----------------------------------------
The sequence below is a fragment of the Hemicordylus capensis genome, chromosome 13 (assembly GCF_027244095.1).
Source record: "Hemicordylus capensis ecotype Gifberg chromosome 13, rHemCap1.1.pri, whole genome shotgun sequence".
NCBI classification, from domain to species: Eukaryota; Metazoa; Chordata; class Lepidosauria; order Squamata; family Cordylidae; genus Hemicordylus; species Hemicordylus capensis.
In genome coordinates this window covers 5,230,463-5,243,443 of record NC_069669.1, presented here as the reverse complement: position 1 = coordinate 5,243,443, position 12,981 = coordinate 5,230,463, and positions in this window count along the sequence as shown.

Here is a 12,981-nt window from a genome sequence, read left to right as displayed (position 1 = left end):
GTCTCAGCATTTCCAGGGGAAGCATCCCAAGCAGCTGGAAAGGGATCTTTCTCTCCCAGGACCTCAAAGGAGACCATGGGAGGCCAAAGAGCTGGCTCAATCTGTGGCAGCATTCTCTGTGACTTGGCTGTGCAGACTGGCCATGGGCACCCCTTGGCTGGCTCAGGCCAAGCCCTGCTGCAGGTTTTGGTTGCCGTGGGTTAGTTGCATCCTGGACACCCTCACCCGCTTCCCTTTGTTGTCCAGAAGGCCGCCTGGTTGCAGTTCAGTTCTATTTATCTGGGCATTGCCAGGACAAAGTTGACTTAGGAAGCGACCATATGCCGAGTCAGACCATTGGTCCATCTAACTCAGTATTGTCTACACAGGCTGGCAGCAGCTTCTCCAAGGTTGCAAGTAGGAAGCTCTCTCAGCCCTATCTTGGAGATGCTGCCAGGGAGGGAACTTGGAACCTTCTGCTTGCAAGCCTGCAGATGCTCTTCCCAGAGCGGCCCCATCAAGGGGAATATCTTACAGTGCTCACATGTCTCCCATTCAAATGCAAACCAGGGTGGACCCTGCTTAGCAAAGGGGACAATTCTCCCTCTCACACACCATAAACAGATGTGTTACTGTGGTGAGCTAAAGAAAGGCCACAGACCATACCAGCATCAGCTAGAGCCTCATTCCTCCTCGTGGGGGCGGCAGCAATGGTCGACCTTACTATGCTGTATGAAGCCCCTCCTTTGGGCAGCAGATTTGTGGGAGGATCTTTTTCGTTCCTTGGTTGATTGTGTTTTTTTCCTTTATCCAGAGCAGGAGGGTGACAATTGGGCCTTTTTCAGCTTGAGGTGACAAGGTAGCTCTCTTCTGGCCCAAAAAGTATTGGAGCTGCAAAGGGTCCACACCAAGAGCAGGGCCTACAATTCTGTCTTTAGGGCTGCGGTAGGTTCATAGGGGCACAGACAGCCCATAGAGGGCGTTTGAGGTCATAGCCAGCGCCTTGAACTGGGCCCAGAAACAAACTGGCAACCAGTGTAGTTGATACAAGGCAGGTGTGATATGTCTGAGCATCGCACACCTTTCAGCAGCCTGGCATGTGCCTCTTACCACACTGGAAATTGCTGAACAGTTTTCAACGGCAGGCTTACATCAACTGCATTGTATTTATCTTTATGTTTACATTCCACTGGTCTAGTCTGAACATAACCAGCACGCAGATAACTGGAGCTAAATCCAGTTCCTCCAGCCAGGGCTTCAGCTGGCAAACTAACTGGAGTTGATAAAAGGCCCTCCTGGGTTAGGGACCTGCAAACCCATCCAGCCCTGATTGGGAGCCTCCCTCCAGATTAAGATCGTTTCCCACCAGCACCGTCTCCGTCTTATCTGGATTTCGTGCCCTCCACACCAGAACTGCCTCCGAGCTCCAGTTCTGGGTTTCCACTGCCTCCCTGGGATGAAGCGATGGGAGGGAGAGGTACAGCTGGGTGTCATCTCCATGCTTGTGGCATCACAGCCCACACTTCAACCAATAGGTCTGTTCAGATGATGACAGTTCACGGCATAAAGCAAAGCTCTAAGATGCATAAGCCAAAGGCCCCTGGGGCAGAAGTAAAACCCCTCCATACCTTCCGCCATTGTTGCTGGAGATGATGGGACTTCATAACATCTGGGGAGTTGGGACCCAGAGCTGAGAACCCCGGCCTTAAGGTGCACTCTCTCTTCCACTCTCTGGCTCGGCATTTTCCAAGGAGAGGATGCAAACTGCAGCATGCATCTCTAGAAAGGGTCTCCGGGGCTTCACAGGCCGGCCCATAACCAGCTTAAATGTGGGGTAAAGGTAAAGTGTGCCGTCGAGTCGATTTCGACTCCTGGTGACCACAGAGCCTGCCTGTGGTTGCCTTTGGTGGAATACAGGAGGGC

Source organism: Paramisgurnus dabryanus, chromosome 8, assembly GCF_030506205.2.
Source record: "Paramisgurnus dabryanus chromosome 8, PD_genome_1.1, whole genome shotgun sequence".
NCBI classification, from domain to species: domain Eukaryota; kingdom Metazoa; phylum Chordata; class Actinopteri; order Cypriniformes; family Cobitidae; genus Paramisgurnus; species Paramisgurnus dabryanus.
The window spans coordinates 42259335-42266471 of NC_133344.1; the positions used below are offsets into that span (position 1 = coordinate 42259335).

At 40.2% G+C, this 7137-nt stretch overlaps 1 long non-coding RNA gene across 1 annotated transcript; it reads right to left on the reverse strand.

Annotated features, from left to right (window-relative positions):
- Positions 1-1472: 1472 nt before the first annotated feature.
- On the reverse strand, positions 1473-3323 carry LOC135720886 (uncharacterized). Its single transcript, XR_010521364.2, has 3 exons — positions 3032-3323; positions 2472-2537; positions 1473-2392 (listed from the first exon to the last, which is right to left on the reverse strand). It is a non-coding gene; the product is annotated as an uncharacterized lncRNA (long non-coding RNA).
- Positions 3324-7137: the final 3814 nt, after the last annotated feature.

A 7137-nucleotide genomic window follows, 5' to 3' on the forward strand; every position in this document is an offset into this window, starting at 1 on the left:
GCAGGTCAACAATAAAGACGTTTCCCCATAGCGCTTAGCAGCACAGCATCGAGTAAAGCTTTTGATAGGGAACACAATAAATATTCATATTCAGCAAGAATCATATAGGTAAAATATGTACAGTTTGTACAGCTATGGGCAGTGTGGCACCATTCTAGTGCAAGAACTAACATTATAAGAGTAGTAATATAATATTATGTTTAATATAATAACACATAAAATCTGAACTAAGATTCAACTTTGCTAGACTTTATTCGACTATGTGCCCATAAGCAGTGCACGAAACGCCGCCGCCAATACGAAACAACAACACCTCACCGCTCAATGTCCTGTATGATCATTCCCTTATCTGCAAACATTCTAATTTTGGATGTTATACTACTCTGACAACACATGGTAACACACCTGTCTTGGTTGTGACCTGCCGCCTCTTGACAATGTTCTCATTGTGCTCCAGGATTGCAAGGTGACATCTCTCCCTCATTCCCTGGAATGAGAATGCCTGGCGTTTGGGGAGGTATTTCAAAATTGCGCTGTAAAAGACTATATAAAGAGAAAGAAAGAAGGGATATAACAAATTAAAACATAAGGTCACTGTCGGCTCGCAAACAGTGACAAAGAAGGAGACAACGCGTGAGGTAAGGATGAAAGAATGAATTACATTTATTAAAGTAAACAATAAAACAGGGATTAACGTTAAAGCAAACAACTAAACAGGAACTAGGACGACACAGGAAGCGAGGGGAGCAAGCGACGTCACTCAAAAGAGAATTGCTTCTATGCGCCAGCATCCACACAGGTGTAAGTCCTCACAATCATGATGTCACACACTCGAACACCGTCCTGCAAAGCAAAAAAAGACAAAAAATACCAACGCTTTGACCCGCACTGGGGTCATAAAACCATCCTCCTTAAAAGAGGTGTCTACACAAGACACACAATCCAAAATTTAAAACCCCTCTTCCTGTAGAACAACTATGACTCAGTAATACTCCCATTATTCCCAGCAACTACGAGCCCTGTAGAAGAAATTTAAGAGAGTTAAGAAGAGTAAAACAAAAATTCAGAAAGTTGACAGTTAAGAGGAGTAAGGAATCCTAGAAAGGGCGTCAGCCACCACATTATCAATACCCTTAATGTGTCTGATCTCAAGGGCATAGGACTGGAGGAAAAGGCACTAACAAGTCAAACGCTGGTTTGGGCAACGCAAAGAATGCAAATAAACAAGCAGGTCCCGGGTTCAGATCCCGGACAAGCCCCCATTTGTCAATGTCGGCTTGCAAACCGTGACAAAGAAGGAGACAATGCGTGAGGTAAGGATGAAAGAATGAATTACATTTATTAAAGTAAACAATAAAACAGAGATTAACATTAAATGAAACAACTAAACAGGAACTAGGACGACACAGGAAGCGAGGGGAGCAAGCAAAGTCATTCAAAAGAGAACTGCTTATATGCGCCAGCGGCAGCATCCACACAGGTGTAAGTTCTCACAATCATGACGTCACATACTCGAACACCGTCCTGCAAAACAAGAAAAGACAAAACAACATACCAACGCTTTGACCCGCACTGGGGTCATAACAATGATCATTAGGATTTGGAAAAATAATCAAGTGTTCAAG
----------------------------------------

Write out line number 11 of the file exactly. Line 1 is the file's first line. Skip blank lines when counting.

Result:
At 40.2% G+C, this 7137-nt stretch overlaps 1 long non-coding RNA gene across 1 annotated transcript; it reads right to left on the reverse strand.